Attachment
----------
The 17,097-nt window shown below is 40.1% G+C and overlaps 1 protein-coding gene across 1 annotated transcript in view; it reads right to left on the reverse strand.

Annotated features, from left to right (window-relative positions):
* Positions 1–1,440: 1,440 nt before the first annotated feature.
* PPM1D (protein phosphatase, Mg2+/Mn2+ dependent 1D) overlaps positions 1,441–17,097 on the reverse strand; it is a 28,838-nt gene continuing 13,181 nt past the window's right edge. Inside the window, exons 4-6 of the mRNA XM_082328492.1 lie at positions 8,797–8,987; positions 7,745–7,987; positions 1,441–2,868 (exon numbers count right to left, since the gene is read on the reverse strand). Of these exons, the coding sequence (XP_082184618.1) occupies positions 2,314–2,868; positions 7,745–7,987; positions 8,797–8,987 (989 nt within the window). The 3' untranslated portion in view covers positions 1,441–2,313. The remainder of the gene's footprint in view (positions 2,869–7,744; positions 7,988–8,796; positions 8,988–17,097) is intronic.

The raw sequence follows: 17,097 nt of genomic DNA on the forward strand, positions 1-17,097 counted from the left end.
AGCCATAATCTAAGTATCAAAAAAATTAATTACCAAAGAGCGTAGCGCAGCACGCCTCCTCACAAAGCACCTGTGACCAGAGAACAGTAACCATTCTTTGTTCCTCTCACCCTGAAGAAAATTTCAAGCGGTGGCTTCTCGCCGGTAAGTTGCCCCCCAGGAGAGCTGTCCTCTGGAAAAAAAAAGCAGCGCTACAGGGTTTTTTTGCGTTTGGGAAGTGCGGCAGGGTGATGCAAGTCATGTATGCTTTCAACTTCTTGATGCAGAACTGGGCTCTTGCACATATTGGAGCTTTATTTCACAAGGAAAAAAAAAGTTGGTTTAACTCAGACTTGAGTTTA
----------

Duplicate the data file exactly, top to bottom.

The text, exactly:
The 17,097-nt window shown below is 40.1% G+C and overlaps 1 protein-coding gene across 1 annotated transcript in view; it reads right to left on the reverse strand.

Annotated features, from left to right (window-relative positions):
* Positions 1–1,440: 1,440 nt before the first annotated feature.
* PPM1D (protein phosphatase, Mg2+/Mn2+ dependent 1D) overlaps positions 1,441–17,097 on the reverse strand; it is a 28,838-nt gene continuing 13,181 nt past the window's right edge. Inside the window, exons 4-6 of the mRNA XM_082328492.1 lie at positions 8,797–8,987; positions 7,745–7,987; positions 1,441–2,868 (exon numbers count right to left, since the gene is read on the reverse strand). Of these exons, the coding sequence (XP_082184618.1) occupies positions 2,314–2,868; positions 7,745–7,987; positions 8,797–8,987 (989 nt within the window). The 3' untranslated portion in view covers positions 1,441–2,313. The remainder of the gene's footprint in view (positions 2,869–7,744; positions 7,988–8,796; positions 8,988–17,097) is intronic.

The raw sequence follows: 17,097 nt of genomic DNA on the forward strand, positions 1-17,097 counted from the left end.
AGCCATAATCTAAGTATCAAAAAAATTAATTACCAAAGAGCGTAGCGCAGCACGCCTCCTCACAAAGCACCTGTGACCAGAGAACAGTAACCATTCTTTGTTCCTCTCACCCTGAAGAAAATTTCAAGCGGTGGCTTCTCGCCGGTAAGTTGCCCCCCAGGAGAGCTGTCCTCTGGAAAAAAAAAGCAGCGCTACAGGGTTTTTTTGCGTTTGGGAAGTGCGGCAGGGTGATGCAAGTCATGTATGCTTTCAACTTCTTGATGCAGAACTGGGCTCTTGCACATATTGGAGCTTTATTTCACAAGGAAAAAAAAAGTTGGTTTAACTCAGACTTGAGTTTA